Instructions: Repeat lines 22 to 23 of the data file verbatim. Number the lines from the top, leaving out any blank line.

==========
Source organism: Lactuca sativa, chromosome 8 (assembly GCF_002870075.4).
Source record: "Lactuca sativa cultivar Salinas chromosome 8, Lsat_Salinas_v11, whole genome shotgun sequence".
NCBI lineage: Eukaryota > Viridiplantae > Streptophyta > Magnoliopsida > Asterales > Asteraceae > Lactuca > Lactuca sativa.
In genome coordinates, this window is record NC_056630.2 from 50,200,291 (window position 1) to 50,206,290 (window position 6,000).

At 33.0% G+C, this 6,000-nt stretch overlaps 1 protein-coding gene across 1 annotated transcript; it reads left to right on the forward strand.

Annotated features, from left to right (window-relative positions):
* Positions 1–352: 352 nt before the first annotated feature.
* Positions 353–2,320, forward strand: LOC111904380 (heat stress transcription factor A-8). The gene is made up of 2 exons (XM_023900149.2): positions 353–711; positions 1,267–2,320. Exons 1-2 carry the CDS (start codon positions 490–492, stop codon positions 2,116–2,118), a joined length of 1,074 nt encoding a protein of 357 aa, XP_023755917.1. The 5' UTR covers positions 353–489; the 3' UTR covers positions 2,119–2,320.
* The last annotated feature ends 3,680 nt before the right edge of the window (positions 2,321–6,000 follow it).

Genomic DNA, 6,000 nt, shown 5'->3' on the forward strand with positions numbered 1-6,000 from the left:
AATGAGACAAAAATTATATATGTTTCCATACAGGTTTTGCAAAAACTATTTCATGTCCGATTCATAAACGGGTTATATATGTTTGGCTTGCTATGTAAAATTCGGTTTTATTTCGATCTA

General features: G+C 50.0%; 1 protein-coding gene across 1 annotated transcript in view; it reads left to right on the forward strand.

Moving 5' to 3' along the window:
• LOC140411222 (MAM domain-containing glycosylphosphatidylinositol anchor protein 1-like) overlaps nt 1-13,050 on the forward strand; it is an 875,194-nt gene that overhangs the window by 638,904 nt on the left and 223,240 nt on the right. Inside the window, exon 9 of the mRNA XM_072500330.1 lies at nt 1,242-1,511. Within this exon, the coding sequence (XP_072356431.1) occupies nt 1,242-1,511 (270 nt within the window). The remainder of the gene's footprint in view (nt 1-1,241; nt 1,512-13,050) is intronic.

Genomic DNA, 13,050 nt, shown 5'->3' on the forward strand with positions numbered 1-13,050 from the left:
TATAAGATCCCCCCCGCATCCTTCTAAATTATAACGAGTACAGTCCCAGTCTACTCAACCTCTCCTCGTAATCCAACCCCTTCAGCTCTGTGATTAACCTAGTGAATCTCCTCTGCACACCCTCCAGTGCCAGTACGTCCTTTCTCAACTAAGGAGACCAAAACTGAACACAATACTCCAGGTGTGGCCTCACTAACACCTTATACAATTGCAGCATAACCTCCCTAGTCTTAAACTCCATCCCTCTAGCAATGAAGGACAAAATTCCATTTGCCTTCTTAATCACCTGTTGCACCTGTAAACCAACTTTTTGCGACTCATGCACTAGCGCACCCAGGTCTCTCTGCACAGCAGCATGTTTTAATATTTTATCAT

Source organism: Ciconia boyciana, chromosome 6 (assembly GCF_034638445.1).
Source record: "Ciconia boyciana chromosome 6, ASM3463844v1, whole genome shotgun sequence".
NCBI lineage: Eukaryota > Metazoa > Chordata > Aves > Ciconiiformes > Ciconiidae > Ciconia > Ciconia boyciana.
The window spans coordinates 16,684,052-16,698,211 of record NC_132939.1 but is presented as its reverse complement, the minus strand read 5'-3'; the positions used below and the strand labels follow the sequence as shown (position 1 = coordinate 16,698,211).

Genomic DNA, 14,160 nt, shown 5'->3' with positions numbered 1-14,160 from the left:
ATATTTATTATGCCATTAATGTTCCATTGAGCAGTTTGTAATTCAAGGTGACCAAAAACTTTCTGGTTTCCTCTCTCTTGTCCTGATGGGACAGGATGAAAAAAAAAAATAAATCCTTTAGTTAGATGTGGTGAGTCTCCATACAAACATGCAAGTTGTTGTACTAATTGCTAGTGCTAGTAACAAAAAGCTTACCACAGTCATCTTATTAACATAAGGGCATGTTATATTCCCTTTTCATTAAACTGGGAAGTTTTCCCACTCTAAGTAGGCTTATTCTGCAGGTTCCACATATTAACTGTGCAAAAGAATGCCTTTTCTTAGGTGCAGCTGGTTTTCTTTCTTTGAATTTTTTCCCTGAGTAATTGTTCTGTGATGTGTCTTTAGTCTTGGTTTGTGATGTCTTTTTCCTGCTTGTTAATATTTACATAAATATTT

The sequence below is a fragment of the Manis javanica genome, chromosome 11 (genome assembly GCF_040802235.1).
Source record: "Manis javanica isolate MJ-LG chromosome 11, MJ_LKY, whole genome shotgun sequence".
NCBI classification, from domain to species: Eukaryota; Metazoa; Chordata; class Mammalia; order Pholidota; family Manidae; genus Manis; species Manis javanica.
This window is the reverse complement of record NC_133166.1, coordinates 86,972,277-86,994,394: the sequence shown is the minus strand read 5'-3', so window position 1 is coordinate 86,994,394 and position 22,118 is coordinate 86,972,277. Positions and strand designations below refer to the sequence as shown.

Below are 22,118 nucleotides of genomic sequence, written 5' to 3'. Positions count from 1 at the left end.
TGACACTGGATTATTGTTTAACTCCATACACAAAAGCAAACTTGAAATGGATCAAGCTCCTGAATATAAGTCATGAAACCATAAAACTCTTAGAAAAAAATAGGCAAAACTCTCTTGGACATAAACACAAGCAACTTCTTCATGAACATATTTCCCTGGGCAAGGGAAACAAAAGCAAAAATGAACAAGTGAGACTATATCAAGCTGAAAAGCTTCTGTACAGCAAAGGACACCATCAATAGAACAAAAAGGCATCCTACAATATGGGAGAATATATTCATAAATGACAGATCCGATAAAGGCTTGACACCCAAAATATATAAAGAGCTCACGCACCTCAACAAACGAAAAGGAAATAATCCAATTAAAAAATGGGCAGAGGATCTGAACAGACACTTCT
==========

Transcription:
ATATTTATTATGCCATTAATGTTCCATTGAGCAGTTTGTAATTCAAGGTGACCAAAAACTTTCTGGTTTCCTCTCTCTTGTCCTGATGGGACAGGATGAAAAAAAAAAATAAATCCTTTAGTTAGATGTGGTGAGTCTCCATACAAACATGCAAGTTGTTGTACTAATTGCTAGTGCTAGTAACAAAAAGCTTACCACAGTCATCTTATTAACATAAGGGCATGTTATATTCCCTTTTCATTAAACTGGGAAGTTTTCCCACTCTAAGTAGGCTTATTCTGCAGGTTCCACATATTAACTGTGCAAAAGAATGCCTTTTCTTAGGTGCAGCTGGTTTTCTTTCTTTGAATTTTTTCCCTGAGTAATTGTTCTGTGATGTGTCTTTAGTCTTGGTTTGTGATGTCTTTTTCCTGCTTGTTAATATTTACATAAATATTT

The sequence below is a fragment of the Manis javanica genome, chromosome 11 (genome assembly GCF_040802235.1).